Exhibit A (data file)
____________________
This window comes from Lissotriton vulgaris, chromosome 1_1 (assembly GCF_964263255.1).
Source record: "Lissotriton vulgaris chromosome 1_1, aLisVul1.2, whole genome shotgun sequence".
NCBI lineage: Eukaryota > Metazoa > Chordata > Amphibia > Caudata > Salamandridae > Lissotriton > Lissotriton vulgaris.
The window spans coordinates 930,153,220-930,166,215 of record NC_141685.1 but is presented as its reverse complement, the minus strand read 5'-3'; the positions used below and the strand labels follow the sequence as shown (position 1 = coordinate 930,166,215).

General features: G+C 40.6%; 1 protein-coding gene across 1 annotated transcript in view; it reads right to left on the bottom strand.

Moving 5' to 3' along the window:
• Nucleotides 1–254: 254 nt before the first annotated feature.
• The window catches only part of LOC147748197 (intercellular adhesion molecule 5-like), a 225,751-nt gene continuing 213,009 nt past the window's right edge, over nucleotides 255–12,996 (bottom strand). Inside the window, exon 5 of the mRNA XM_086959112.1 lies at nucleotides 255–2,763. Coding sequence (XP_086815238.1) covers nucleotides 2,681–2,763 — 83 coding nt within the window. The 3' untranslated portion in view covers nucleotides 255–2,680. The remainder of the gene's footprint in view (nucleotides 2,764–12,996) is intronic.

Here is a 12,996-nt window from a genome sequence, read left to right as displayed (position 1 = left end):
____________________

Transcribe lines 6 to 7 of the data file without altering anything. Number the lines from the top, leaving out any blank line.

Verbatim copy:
Moving 5' to 3' along the window:
• Nucleotides 1–254: 254 nt before the first annotated feature.